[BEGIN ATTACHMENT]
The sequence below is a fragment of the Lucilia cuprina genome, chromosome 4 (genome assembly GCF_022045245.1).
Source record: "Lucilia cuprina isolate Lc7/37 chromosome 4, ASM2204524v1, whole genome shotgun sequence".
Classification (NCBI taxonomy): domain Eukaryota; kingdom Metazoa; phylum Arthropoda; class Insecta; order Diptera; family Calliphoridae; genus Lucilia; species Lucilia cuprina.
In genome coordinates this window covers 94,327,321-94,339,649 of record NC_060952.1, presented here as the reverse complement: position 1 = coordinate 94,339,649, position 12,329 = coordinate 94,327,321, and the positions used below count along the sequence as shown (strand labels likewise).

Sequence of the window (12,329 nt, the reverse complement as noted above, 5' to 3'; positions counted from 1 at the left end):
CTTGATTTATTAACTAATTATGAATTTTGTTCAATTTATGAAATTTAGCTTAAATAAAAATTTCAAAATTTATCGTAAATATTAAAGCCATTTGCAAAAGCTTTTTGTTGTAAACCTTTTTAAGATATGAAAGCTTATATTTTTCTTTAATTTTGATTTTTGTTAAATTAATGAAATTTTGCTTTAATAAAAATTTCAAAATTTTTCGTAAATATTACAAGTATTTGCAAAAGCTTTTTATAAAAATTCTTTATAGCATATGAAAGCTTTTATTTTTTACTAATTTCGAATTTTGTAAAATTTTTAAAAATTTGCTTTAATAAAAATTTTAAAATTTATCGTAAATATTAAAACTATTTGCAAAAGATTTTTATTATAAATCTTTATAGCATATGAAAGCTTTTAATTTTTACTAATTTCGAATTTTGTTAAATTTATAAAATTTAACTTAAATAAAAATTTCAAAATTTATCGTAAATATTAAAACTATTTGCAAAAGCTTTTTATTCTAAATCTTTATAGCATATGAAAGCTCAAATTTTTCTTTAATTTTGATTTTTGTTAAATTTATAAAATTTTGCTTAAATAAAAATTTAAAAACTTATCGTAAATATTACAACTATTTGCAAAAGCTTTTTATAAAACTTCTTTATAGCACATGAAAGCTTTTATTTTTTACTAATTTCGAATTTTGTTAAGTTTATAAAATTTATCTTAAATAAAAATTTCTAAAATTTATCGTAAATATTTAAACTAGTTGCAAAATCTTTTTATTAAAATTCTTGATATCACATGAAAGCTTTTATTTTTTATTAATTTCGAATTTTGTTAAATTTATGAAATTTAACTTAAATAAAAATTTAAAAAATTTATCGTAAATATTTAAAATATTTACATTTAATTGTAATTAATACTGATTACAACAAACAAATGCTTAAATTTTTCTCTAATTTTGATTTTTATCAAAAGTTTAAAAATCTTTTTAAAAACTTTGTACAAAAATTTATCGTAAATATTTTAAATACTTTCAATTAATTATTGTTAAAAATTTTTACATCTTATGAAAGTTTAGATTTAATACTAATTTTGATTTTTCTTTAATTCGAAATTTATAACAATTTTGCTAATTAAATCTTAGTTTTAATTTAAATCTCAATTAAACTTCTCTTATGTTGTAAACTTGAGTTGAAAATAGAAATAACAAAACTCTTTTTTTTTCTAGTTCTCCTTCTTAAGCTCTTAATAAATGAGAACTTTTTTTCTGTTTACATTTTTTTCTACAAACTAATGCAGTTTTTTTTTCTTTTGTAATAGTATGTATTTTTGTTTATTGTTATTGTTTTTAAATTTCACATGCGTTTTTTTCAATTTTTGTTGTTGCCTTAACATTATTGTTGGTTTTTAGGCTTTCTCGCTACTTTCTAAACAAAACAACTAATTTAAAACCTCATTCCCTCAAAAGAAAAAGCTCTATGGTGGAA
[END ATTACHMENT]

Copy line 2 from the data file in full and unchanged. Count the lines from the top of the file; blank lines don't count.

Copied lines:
Source record: "Lucilia cuprina isolate Lc7/37 chromosome 4, ASM2204524v1, whole genome shotgun sequence".